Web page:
After you read the following scenarios, describe what you would say and do to support the children and families in your care.
- Cassie is an 11-year-old child in your school-age program. Her mother, Cleo, is preparing for a mission to Afghanistan. Due to the nature of Cleo’s work, it is unknown when exactly she will leave for the mission, when she will return, and where she will be located throughout the tour of duty. It is unlikely that she will be able to communicate with her family while she is on duty: no news will be good news. During Cleo’s last deployment, Cassie had a difficult time. She regressed in some skills, like her self-reading, and she did not speak to anyone every time her grandmother dropped her off at the school-age program in the morning. She was distant and fearful throughout the deployment. How can you help Cassie, Cleo, and their family prepare for this deployment?Encourage Cleo to begin talking with Cassie about the upcoming separation. Give the family ideas they can use to prepare for the deployment. For example, they can begin finding ways for Cleo to stay involved in daily routines: Cleo could make a recording of several of Cassie’s favorite stories or songs; Cleo could make a pillow out of one of her t-shirts for Cassie to sleep with; she could leave messages or notes for the school-age program staff to share with Cassie at regular intervals; they could develop family traditions like looking at the stars and talking to one another. You can also encourage Cassie’s grandmother to get involved in the school-age program and to begin spending time on a consistent basis and opening lines of communication. You can create personalized stories for Cassie to read about mom’s deployment and what happens while she’s away; you can include reminders about the routines at home and school that have been difficult for Cassie.
- Your supervisor calls you at home to let you know she just heard some terrible news: 8-year- old DaVonte’s mother was killed in a car accident while coming home from work. DaVonte’s father, who has been deployed for the past two months, has been informed and is returning home as quickly as possible. How can you help support this family through this difficult time? What do you think DaVonte will need when he returns to school and your program? What words will you use to talk about the accident and his mother? What supports will DaVonte’s father need as he reintegrates into home and work? What military or community resources do you think DaVonte and his father will need?
First, make sure DaVonte’s immediate needs are taken care of: he has other immediate family who can care for him until his father returns home. When DaVonte returns to the program, follow his lead about when and how to talk about his mother. Give him the opportunity to tell his story. DaVonte may ask some questions. Be honest about his mother; avoid using phrases he may not understand (or that aren’t true) like “you lost your mom” or “she passed way.” It’s ok to use words like “died” or “killed.” Give him opportunities to remember his mother; it’s ok to use his mother’s name and to talk about what you remember of his mother. Be prepared that DaVonte may struggle with why his mother died and may feel like it’s his fault. Be respectful of his grieving process: he may or may not cry, he may want to be very busy, or he may become clingy. Listen when he talks and reflect back what you hear without judgment. Ask open-ended questions. Also remember that DaVonte needs to have fun and play—just like any other child.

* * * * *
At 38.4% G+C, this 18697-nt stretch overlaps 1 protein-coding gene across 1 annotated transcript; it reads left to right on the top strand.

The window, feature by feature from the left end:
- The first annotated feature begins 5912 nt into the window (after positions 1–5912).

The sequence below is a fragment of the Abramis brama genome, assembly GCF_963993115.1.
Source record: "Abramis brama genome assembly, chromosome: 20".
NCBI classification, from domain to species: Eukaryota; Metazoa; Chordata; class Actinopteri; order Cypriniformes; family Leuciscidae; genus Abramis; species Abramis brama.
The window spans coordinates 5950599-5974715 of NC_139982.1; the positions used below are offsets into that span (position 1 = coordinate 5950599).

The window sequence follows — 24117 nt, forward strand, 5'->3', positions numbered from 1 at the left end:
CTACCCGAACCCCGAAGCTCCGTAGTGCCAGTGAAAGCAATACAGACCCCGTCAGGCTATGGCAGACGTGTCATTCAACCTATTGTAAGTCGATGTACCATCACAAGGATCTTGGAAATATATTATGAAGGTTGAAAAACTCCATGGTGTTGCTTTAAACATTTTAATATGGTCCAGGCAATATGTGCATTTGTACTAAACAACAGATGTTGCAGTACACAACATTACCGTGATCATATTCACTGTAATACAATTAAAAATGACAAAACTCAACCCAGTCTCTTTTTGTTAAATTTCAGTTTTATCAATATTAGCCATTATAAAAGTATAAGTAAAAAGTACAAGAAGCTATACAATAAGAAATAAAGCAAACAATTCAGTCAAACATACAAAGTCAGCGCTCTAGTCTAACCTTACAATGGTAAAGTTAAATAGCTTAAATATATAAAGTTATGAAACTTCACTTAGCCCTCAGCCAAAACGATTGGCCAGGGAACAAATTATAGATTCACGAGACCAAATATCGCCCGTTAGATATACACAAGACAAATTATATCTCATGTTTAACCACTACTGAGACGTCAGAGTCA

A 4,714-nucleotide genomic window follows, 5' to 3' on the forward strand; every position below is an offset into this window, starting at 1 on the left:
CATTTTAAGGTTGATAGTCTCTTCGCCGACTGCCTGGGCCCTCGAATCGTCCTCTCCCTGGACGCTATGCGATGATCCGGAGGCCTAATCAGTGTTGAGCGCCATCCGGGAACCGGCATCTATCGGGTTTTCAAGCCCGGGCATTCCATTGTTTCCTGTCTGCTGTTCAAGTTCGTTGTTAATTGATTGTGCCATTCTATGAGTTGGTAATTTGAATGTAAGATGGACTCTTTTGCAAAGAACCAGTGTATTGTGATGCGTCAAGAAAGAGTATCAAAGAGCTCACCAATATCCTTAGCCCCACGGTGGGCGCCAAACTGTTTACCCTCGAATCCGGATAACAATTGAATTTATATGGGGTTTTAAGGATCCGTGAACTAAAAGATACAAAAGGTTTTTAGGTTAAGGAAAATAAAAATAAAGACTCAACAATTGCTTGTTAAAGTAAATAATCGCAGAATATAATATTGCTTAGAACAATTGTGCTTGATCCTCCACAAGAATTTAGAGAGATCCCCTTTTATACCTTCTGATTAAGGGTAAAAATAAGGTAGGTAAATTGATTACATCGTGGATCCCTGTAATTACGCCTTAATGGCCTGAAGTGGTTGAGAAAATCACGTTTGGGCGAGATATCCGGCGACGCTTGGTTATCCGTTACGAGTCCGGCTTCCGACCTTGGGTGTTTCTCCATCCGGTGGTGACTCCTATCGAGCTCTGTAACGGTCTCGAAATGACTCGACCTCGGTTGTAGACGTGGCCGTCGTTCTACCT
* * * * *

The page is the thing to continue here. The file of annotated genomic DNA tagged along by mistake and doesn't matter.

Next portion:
Help DaVonte’s father understand the stages of grief. Connect him with family advocates and grief counselors. Be thoughtful, sensitive, and supportive as DaVonte’s father handles the financial, social, and emotional implications of the death.
- Lilly has a 6-year-old daughter, Sam, in your program, and a 4-month-old son, Toby, at the child development center. Lilly is going on a one-week TDY to San Antonio. She has never left her children before and is very nervous about the trip. Lilly admits she is concerned about being able to continue to breastfeed Toby, help prepare Sam for the trip, and leave her husband home alone with two young children for a week. Every morning Sam wakes up and asks if mommy is leaving today. When Lilly began packing her suitcase, Sam pulled out items as quickly as Lilly could put them in. Lilly tells you that she and her husband have been fighting quite a bit since she learned about the trip. Her husband thinks she’s making too big of a deal out of the trip, and Sam is feeding off of Lilly’s anxiety. Lilly thinks she needs to prepare her daughter for the trip. What could you do to help this family?Recognize and value Lilly’s commitment to preparing for her separation. Support her as she expresses and stores breast milk. Encourage her to visit Toby as often as she needs to in the time before her TDY to breastfeed Toby and maximize her milk production and storage. Encourage Lilly and her husband to follow Sam’s lead: she is curious and anxious about the separation and is asking for more information. Perhaps the family could create a calendar. Involve Sam in the trip: the family can research San Antonio so Sam can learn about where her mom will be. Make plans for maintaining communication via phone calls or Skype.